Asia, North America, Renewables

COSPP News Nov/Dec 2005

  • $1 million to the New York Presbyterian Hospital in Manhattan to help install a highly efficient and reliable on-site CHP system to help the hospital lower its energy costs while improving energy security.
  • $1 million in assistance to Global Common, LLC, in Union Springs of Cayuga County. At start-up, biogas from the proposed digester and gasifier will produce about 5.25 MW of electricity, and this will increase to about 15 MW over the 20-year lifetime of the project.
  • $500,000 to Verdant Power New York, LLC, of New York City, to operate a six-turbine array and perform an environmental impact study. Verdant has plans to add 5–10 MW of clean and renewable generating capacity within New York City.
  • $100,000 to E3, Inc., of the Highland and North River Waste Water Treatment Plants, to install and test a 10 kW pilot demonstration project at one of their wastewater treatment plants and assess the feasibility of additional installation at 13 other plants.

 

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World energy use and carbon emissions to grow – EIA

Growing energy demand in the rapidly developing countries of Asia will help increase world energy use by 57% over the next 20 years, according to the US Department of Energy’s Energy Information Administration (EIA). The EIA’s new International Energy Outlook 2005 projects a doubling of energy use in the emerging economies of China and India, while the US and other developed countries will experience a 27% growth in energy use. In addition, the EIA expects energy use to increase by 45% in Eastern Europe and the countries of the former Soviet Union.

As a result, the EIA expects world oil use to increase to 119 million barrels per day by 2025, requiring an increase in production of 35 million barrels per day relative to today’s oil production. And, despite recent escalations in oil prices, the EIA still expects prices to decline to US$31 per barrel (in 2003 dollars) by 2010, then increase to $35 per barrel by 2025.

Grid-connected renewable energy sources are expected to no more than keep pace with energy growth, maintaining an 8% share of world energy use. And although the Kyoto Protocol is now in effect, the EIA expects global carbon dioxide emissions to increase by nearly 60% over the next 20 years.

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Fuel cells to supply hospital, sewage plant in Korea

Two 250 kW ‘Direct FuelCell’ units from US-based FuelCell Energy, Inc. are being installed to provide energy for a 650-bed hospital and for a wastewater treatment facility in South Korea – as part of the Korean government’s commitment to reduce greenhouse gas emissions.

The Korean Ministry of Commerce, Industry and Energy (MOCIE) has targeted more than 20% of the country’s power generation to come from fuel cells.

One DFC300A power plant will be installed at Chosun University Hospital in Kwangju, a city of 1.4 million people, while the second unit will go to the Tancheon Sewage Treatment Plant, serving South Korea’s capital, Seoul.

A new consultation paper on micro-generation from the UK Government has had a mixed response from the DE industry, with bullish statements about the growth of micro CHP among fears that a new grants programme for low carbon buildings will be neither continuous with existing programmes nor substantial. Energy Minister Malcolm Wicks launched the consultation in June, asking industry for views on the development of the microgeneration of low-carbon energy by homes, businesses and public buildings.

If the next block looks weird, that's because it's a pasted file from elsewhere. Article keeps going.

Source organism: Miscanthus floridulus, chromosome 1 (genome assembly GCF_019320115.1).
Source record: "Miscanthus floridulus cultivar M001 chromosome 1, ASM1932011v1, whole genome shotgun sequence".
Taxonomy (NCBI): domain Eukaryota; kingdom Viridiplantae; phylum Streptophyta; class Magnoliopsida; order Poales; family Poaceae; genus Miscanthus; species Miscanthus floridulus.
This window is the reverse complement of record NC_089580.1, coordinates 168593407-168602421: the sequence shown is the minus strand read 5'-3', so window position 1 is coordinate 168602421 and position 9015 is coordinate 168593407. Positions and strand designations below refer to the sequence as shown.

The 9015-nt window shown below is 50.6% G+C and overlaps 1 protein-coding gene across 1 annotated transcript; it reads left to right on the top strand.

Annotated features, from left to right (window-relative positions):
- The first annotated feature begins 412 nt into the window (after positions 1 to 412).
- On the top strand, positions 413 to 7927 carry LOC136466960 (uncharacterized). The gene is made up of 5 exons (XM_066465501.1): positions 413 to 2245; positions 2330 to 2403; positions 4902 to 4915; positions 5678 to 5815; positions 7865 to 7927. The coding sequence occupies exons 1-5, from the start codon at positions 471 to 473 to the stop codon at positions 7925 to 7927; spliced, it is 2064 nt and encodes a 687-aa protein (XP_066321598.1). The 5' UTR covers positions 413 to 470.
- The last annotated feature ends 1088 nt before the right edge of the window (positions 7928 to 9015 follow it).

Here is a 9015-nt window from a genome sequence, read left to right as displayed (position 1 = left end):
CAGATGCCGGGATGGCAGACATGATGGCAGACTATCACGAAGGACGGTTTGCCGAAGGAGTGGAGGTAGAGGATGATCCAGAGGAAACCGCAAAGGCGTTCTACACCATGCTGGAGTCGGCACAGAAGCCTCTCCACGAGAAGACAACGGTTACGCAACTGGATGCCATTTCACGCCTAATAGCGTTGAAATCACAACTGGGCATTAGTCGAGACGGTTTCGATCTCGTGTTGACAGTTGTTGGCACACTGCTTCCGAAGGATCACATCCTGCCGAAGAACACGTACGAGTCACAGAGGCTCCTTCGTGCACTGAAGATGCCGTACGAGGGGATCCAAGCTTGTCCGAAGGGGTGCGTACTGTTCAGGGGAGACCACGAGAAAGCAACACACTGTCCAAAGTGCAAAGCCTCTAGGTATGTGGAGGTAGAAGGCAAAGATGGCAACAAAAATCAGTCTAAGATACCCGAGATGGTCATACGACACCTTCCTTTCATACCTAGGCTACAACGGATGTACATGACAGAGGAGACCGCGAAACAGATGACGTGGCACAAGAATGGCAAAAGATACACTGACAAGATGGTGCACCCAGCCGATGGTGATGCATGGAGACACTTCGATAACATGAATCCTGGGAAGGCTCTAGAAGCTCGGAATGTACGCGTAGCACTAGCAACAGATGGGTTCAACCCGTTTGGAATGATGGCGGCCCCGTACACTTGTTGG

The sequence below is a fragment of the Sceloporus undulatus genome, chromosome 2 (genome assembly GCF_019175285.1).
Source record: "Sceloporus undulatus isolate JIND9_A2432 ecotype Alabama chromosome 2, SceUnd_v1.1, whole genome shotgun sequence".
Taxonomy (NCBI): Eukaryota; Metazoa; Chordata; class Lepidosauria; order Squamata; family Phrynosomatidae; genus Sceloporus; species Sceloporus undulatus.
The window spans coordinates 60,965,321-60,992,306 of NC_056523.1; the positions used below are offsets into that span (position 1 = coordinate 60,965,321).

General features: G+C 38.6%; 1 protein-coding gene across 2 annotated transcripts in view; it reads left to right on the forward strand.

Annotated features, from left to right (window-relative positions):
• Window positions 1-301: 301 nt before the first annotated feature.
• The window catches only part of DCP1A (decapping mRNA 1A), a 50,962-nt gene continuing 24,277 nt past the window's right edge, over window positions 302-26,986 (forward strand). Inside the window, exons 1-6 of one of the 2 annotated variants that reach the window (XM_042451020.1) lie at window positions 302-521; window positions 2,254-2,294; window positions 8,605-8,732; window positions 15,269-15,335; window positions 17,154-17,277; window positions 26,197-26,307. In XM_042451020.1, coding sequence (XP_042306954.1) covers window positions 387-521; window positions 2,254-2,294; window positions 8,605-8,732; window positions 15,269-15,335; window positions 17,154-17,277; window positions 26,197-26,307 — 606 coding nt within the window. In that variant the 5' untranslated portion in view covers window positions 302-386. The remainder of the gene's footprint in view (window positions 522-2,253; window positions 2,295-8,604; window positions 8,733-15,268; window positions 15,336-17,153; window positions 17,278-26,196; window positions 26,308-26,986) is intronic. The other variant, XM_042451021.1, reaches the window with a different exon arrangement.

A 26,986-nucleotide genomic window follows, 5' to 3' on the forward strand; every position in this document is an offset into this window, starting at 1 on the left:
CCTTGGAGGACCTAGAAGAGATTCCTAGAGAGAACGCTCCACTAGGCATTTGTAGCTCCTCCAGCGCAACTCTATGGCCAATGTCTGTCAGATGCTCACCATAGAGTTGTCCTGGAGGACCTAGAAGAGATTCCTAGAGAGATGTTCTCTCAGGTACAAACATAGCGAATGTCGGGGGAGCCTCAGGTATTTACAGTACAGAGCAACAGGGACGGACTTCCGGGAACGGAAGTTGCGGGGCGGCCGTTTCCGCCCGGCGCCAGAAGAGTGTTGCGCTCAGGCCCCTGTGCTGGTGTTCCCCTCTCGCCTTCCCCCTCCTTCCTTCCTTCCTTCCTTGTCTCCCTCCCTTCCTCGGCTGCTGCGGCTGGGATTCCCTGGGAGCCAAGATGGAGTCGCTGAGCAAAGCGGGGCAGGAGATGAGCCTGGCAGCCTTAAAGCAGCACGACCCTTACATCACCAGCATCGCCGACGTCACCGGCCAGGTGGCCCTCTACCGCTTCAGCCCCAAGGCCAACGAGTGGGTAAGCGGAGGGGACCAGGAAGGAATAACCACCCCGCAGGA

The Government is developing a strategy for the development of micro-generation, including microhydro, micro-wind, solar power, fuel cells, micro-CHP, and ground and air-source heat pumps. Wicks also outlined a grant scheme that could see a series of flagship low-carbon buildings developed over the next six years. The proposed Low Carbon Buildings Programme will replace existing support mechanisms which have been helping to build the embryonic UK photovoltaics industry for the last few years and is due to end in March 2006. In the new scheme, solar PV will be married to other members of the microrenewables family, plus energy efficiency, to deliver hybrid renewable energy projects in buildings.

Philip Wolfe, Chief Executive of the Renewable Power Association, welcomed the consultation: ‘At a time when some may be tempted to focus on “big solutions to big problems”, the Government is to be congratulated for drawing attention to the significant contribution that micro-renewables can make to delivering the Government’s overall energy efficiency and renewable energy targets.’

British Gas went further, predicting that in less than five years’ time nearly 200,000 UK households will be generating their own electricity through a micro-CHP replacement for domestic boilers. The company is working with Microgen, a subsidiary of BG Group, in the development of a 1 kWe micro-CHP unit based on a Stirling engine. The Microgen appliance is going through final development and testing and is expected to be available for sale in 2007.

Meanwhile, UK photovoltaic company SolarCentury was disappointed, particularly by proposals for a new grant scheme. CEO Dr Jeremy Leggett said: ‘The spirit of the Government’s move is good. What worries me is the lack of specifics.’